With a crushing HIV/AIDS epidemic and high rates of infant and maternal mortality, Malawi is one of Africa’s poorest and most densely populated countries.

In 2007, PIH/Malawi—Abwenzi Pa Za Umoyo (APZU)—began working in partnership with Malawi’s Ministry of Health in the rural Neno district to provide comprehensive, community-based care to an area of about 125,000 people. At the time, Neno did not have a district hospital, and its 10 health centers had fallen into disrepair.

During its first three years, PIH/APZU completed construction of Neno District Hospital and a community hospital in Lisungwi, which is located in an area severely burdened by the AIDS epidemic. The project also supports 11 community health centers throughout the district.

Key programs at these centers include treatment and prevention for complex diseases such as HIV, tuberculosis, and drug-resistant tuberculosis, as well as initiatives to treat and prevent malaria, reduce maternal mortality rates, and treat childhood malnutrition. In 2011, PIH/APZU opened a Nutritional Rehabilitation Unit to treat severely malnourished children—the first of its kind in the district.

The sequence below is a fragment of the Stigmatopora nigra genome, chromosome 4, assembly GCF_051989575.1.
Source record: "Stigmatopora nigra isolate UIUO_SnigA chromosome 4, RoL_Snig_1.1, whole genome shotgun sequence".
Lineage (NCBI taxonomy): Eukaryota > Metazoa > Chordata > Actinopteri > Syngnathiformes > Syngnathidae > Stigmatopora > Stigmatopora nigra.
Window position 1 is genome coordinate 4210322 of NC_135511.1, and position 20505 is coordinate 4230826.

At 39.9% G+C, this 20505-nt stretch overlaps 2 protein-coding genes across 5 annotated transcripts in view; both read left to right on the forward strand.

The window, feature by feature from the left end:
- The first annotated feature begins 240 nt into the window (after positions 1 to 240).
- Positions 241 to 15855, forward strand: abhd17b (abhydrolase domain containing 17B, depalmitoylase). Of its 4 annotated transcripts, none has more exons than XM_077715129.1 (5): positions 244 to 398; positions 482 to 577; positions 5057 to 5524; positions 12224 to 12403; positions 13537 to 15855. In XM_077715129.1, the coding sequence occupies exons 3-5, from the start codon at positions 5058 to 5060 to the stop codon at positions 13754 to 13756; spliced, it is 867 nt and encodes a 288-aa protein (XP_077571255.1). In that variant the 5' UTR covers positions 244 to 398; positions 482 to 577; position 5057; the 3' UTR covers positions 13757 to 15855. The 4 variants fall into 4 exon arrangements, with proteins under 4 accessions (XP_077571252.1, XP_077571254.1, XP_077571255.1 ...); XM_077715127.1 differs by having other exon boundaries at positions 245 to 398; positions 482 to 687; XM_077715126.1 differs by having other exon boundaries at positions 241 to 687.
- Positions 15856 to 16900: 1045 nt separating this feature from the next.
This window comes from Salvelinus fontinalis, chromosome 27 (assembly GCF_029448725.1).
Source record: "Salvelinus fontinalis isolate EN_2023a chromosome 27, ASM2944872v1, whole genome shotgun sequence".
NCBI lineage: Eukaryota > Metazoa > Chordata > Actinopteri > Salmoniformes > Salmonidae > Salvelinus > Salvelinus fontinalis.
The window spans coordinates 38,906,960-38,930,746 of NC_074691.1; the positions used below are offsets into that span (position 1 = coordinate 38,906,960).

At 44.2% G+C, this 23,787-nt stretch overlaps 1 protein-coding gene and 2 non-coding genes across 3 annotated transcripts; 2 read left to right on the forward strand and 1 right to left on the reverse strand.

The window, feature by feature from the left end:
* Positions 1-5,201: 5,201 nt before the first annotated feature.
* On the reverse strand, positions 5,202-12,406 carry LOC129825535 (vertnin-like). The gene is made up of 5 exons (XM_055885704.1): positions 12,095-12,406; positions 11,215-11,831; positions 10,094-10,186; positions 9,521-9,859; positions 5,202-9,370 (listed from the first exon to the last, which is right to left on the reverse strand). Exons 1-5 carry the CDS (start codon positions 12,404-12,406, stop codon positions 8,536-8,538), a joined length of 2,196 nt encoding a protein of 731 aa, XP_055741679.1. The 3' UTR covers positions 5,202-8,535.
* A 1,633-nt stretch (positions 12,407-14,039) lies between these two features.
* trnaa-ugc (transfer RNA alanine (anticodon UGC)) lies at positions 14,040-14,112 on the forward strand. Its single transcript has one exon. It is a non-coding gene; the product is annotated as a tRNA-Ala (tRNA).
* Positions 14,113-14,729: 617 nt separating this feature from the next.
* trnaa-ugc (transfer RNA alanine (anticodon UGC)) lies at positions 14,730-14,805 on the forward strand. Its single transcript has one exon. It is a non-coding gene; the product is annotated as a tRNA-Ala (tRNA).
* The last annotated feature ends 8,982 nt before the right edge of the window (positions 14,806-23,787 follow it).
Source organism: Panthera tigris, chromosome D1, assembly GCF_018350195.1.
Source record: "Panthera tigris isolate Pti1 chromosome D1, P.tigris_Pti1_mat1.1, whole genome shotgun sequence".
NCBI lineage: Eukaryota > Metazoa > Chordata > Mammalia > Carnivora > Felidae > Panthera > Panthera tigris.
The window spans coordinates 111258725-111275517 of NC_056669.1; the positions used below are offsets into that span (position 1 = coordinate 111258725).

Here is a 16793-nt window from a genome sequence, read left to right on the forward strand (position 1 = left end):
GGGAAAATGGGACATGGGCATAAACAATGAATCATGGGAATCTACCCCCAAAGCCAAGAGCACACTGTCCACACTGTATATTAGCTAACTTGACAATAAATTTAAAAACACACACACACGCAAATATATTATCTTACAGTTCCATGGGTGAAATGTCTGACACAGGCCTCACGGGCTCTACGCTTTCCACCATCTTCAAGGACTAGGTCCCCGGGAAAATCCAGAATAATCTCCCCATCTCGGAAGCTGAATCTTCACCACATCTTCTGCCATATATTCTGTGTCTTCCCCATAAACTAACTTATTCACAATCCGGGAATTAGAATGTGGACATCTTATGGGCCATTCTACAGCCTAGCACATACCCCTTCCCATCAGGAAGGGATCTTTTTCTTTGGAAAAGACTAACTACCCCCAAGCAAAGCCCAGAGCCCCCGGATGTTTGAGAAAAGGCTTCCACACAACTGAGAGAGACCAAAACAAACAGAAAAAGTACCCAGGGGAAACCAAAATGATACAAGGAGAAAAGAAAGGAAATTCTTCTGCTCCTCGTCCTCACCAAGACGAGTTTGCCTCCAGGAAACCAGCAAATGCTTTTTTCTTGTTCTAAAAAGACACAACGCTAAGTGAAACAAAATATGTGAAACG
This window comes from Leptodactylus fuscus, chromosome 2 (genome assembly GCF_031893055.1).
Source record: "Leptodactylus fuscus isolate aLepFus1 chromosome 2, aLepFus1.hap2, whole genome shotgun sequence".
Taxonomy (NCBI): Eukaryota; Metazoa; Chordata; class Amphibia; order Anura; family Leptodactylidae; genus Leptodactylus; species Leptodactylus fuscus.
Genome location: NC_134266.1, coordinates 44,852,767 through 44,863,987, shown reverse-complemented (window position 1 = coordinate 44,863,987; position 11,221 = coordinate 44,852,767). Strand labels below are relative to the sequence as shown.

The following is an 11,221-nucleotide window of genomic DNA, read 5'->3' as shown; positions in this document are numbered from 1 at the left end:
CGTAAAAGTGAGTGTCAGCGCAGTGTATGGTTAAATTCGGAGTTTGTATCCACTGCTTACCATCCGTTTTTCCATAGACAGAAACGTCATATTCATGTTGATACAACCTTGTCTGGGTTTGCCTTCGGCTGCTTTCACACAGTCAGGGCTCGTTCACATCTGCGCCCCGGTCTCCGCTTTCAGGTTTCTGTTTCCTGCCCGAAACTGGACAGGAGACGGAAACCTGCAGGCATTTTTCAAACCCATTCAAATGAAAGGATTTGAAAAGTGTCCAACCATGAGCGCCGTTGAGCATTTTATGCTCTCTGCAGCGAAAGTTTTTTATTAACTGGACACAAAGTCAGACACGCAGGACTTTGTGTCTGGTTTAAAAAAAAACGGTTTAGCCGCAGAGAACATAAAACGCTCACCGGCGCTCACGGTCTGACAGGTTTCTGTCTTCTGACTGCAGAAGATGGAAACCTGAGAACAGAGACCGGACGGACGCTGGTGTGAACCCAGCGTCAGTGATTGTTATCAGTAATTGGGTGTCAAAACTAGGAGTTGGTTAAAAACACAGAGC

PIH/APZU complements its clinical services with community outreach programs. The Neno Community Support Initiative, which boasts more than 2,500 members, provides ongoing health education and community building for people living with HIV/AIDS. This support and sense of community is particularly important in Malawi, where HIV continues to be highly stigmatized.

PIH/APZU also provides socioeconomic support to its most vulnerable patients, as poverty is often the root cause of disease. The Program on Social and Economic Rights organizes job skills training and employment programs (including carpentry, tailoring, knitting, farming, and running a local restaurant) to help patients and their families lift themselves out of poverty. The program helps children attend school by supporting the costs of school fees, school uniforms, and school supplies, and provides safe housing for patients in need.

By the numbers:

Total population: 16,323,044
Life expectancy at birth: 47 years
Child mortality: 110 per 1,000
Maternal mortality: 510 per 100,000 live births
Adult prevalence of HIV: 11%
Prevalence of TB: 243 per 100,000
Population living on less than $1 per day: 73.9%